Provision of Rehabilitation Services in Residential Care Facilities: Evidence From a National Survey


Objective To examine the association between organizational factors and provision of rehabilitation services that include physical therapy (PT) and occupational therapy (OT) in residential care facilities (RCFs) in the United States. Design A cross-sectional, observational study conducted using a national sample from the 2010 National Survey of Residential Care Facilities conducted by the Centers for Disease Control and Prevention's National Center for Health Statistics. Settings U.S. RCFs. Participants RCFs (N=2302; weighted sample, 31,134 RCFs). Interventions Not applicable. Main Outcome Measures The association between characteristics of the facilities, director and staff, and residents, and provision of PT and OT services was assessed using multivariate logistic regression analyses. Results Among all RCFs in the United States, 43.9% provided PT and 40.0% provided OT. Medicaid-certified RCFs, larger-sized RCFs, RCFs with a licensed director, RCFs that used volunteers, and RCFs with higher personal care aide hours per patient per day were more likely to provide both PT and OT, while private, for-profit RCFs were less likely to provide PT and OT. RCFs with a higher percentage of white residents were more likely to provide PT, while RCFs with chain affiliation were more likely to provide OT. Conclusions Less than half of the RCFs in the United States provide PT and OT, and this provision of therapy services is associated with organizational characteristics of the facilities. Future research should explore the effectiveness of rehabilitation services in RCFs on residents' health outcomes.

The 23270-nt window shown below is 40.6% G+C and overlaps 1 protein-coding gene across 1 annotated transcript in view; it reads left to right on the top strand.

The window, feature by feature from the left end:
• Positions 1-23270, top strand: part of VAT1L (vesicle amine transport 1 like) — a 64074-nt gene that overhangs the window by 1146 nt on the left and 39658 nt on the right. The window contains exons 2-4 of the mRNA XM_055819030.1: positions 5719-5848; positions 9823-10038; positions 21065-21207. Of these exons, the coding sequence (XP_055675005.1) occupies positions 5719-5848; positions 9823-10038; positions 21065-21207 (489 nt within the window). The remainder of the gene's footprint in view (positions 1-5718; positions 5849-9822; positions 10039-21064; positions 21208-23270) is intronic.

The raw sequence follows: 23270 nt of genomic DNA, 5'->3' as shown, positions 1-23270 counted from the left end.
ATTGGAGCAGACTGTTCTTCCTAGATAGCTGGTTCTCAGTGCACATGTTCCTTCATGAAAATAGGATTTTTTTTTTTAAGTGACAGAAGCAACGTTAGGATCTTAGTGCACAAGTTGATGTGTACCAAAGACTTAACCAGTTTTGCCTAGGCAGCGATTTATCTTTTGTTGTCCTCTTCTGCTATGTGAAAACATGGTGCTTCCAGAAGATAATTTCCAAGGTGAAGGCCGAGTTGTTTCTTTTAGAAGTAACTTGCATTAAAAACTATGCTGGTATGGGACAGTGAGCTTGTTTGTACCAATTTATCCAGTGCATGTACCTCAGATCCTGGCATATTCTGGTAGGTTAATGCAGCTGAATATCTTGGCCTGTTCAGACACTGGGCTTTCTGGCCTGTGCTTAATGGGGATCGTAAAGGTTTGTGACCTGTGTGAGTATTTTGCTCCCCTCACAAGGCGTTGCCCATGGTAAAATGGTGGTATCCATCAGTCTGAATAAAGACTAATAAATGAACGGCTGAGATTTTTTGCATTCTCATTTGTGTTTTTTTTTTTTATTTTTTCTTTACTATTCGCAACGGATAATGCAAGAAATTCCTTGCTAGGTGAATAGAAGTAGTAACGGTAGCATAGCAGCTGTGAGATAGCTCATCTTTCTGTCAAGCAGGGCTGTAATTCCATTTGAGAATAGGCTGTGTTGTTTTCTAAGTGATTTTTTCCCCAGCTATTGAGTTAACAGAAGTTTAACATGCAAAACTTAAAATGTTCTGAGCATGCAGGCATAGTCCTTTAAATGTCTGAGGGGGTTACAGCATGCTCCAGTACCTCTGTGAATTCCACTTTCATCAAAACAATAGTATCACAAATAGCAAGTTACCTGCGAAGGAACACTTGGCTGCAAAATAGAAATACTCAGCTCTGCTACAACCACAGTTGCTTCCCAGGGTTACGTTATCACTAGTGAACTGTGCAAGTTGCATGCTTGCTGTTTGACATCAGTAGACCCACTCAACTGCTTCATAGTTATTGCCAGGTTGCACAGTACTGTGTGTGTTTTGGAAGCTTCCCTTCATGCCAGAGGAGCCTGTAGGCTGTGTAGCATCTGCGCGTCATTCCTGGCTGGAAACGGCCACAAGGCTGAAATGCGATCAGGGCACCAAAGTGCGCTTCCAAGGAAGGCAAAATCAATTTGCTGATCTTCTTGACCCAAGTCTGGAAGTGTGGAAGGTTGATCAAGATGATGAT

Publication Title

Archives of Physical Medicine and Rehabilitation